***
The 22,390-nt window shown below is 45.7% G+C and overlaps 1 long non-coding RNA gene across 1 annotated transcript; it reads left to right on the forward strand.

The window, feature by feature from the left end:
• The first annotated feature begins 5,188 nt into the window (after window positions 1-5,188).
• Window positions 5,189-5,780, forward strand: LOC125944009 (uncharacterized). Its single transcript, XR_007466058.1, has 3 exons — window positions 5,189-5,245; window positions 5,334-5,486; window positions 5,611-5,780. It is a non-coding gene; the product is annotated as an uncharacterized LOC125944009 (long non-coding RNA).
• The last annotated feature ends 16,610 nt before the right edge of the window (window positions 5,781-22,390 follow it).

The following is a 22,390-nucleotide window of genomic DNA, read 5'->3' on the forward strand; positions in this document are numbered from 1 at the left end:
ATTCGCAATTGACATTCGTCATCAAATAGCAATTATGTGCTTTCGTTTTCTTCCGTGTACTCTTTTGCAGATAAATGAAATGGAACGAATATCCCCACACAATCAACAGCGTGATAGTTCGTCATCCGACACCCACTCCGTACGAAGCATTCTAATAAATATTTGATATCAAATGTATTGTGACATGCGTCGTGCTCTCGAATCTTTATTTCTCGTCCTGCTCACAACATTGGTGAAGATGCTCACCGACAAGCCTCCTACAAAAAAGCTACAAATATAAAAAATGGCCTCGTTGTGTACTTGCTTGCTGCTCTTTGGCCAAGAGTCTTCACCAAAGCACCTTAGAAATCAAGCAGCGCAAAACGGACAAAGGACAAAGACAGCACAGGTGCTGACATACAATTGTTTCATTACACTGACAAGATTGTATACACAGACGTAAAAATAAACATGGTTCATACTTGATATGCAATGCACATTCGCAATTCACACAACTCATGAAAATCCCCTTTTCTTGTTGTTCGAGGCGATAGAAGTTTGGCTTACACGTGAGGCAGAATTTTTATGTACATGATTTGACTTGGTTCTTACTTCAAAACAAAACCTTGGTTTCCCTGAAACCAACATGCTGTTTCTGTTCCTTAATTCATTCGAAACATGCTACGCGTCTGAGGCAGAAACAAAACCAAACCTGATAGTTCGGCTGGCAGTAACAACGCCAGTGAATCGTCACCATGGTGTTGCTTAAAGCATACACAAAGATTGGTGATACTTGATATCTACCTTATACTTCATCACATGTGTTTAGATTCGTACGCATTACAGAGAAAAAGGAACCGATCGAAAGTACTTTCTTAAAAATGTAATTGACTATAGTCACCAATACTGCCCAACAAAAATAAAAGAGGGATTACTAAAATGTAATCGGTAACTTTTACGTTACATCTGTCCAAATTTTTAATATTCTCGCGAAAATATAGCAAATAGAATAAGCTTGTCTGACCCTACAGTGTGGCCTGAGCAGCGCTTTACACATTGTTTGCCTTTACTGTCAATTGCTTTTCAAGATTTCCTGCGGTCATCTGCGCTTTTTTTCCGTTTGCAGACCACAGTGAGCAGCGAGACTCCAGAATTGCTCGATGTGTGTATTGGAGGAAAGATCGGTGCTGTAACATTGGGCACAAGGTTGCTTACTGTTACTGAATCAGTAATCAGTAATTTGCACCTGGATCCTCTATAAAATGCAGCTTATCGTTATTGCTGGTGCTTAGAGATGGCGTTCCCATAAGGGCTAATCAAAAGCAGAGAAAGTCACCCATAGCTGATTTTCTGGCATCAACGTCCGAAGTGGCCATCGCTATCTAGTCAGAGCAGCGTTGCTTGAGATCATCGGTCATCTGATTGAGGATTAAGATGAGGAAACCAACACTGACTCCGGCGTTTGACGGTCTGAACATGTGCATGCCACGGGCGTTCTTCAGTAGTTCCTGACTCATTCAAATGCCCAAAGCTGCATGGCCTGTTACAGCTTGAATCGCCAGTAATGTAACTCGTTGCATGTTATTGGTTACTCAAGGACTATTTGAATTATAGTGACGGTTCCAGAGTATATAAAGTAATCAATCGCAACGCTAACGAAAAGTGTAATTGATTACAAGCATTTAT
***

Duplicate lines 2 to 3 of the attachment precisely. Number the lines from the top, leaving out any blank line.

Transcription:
The window, feature by feature from the left end:
• The first annotated feature begins 5,188 nt into the window (after window positions 1-5,188).